Packaged Facts estimates the market for all ice cream and frozen dessert sales, including packaged ice cream and frozen novelties sold through retail channels and ice cream purchased at foodservice outlets, was about $28 billion in 2016. This figure includes $12.3 billion on the retail side and $15.7 billion from foodservice. Total ice cream and frozen dessert sales are projected to approach $30 billion by 2020. Retail dollar sales are projected to reach almost $13 billion while foodservice will surpass $16.3 billion.
The Packaged Facts report states that forces currently shaping the ice cream market are likely to be the same ones that will determine its direction through the next several years. These include the introduction of products that fit within the “free-from” trend in the food and beverage industry in general; an increase in gelato and superpremium ice cream introductions and sales; reduced sales of packaged frozen yogurts; and more variations on already popular flavors. In addition, the market will continue to see new packaged ice cream and frozen dessert products emerging that feature successful local or regional foodservice brands.
“Recent innovation in frozen desserts is all about re-interpreting conventions,” says David Sprinkle, research director for Packaged Facts, Rockville, Md. “It’s combining old-fashioned themes with on-trend ingredients, blending sweet flavors with savory, shifting from diet products to those with nutritional and functional benefits.
“Until recently, claims of ‘low-fat’ and ‘fewer calories’ were the main better-for-you product positioning, but now the focus is evolving to getting more nutrition from every calorie you consume,” he says. “Among the nutritional virtues today’s consumers are seeking in snack and dessert products are protein, healthy fats, antioxidants, probiotics/prebiotics and natural sweeteners.”
“Ice cream and frozen novelties remain among the top 10 food categories in supermarkets. More than 85 percent of U.S. households use ice cream or sherbet. And despite the maturity of the ice cream market, a lot is happening in terms of new product innovation,” says David Sprinkle, research director for Packaged Facts.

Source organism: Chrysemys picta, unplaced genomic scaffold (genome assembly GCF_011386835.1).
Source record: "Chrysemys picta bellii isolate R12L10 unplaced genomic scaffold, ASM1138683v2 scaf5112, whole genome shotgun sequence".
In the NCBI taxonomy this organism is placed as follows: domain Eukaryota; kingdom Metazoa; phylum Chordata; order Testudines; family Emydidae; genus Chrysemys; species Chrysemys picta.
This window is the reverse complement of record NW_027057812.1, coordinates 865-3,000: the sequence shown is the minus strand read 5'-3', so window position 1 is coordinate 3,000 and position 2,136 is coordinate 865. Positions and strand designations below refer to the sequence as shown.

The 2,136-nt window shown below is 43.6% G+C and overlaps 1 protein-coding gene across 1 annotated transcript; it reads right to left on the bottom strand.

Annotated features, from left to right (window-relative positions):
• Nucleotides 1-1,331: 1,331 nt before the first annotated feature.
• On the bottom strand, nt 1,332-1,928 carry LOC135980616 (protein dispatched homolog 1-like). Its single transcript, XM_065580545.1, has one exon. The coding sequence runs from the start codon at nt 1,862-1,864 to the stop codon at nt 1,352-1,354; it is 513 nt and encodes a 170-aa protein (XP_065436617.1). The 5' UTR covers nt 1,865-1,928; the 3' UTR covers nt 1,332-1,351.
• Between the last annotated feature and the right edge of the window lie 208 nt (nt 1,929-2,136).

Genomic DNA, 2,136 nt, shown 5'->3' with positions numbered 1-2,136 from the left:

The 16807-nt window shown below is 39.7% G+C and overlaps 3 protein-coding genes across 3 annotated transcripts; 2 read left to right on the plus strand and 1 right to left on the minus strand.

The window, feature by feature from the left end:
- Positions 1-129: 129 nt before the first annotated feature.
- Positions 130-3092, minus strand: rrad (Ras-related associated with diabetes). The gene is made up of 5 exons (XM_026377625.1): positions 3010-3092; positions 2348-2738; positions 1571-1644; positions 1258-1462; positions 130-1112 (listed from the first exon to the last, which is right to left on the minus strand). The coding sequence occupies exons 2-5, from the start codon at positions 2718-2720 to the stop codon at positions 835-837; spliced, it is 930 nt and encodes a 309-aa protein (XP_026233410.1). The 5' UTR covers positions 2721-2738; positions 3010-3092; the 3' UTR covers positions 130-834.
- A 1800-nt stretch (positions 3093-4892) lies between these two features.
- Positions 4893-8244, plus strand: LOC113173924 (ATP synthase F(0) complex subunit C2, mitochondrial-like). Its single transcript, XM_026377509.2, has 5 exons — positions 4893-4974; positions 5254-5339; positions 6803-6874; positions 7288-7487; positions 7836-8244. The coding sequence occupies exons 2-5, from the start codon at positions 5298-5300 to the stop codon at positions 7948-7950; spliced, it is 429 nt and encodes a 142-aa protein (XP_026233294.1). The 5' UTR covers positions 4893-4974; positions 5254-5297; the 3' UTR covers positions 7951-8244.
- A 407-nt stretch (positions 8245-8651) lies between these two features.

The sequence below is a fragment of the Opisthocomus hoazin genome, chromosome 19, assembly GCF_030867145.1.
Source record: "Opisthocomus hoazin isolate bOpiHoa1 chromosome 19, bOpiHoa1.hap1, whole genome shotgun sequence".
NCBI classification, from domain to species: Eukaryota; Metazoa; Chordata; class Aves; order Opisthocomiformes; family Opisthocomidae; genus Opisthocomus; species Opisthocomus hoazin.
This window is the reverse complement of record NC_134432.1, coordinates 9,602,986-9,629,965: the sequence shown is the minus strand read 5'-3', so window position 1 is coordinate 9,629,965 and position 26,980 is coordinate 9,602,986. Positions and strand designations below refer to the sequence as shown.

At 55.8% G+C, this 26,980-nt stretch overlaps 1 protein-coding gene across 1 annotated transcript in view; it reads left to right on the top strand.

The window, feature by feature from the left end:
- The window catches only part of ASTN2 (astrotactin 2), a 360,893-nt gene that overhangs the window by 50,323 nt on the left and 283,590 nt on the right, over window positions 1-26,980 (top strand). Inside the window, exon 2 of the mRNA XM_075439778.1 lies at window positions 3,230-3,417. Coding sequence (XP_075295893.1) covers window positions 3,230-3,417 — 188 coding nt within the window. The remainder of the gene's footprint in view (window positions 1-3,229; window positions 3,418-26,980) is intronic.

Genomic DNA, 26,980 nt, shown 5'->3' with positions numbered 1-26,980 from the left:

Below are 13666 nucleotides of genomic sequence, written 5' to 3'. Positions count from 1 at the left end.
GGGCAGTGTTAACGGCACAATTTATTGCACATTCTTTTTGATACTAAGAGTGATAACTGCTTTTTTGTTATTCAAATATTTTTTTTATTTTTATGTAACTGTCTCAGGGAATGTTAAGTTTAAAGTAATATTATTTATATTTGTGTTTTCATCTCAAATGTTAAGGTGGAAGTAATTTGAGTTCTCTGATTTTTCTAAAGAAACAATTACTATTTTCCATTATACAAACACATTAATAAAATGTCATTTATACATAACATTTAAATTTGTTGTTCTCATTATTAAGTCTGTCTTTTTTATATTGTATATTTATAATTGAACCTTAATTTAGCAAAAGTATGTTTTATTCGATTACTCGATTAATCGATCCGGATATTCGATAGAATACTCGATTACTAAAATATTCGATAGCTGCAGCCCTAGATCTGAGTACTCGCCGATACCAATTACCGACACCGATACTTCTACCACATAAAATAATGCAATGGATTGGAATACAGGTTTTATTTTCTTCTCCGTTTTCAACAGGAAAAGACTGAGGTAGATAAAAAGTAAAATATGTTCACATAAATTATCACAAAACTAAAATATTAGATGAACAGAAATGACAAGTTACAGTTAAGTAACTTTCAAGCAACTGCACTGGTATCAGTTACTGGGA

Family-owned Cedar Crest Specialties Inc. rolls out seven flavors of authentic Italian-style gelato made in small batches using fresh, local Wisconsin milk. Packed in pint containers, the seven flavors are: Coffee Caramel (coffee gelato blended with swirls of caramel and dark chocolate almonds), Hazelnut (hazelnut gelato with dark chocolate chunks), Mint Cookie (white mint gelato with chocolate cookie pieces), Peanut Butter (peanut butter gelato with sea salt caramel ribbon and fudge-covered peanuts), Pistachio, Sea Salt Caramel and Vanilla Bean.
Graeter’s Manufacturing Co. makes its ice creams in 2.5-gallon French pot freezers. The small-batch then gets hand-paddled into pint containers. The family-owned dairy’s most recent flavor is Strawberry Cheesecake, which features a cheesecake base with sliced strawberries and large pieces of buttery graham cracker crust. Last year, the company rolled out Cheese Crown ice cream, which is based on the namesake Danish. The ice cream is a rich cream cheese base swirled with crunchy cinnamon pastry pieces and fondant icing flakes.
Unilever grows the Breyers Gelato Indulgences line, which launched in 2014 with its trio of features: creamy gelato, luscious sauce and gourmet toppings. This summer there are three new indulgent flavors. Cookie Dough is a combination of sweet cream gelato paired with a rich fudge swirl and gourmet chocolate chip cookie dough pieces. Pistachio Biscotti features pistachio-flavored gelato with a rich pistachio swirl and gourmet biscotti crumble for a pistachio lover’s dream come true. Cinnamon Roll blends creamy vanilla-cinnamon gelato with indulgent cinnamon sugar and a gourmet baked cinnamon topping.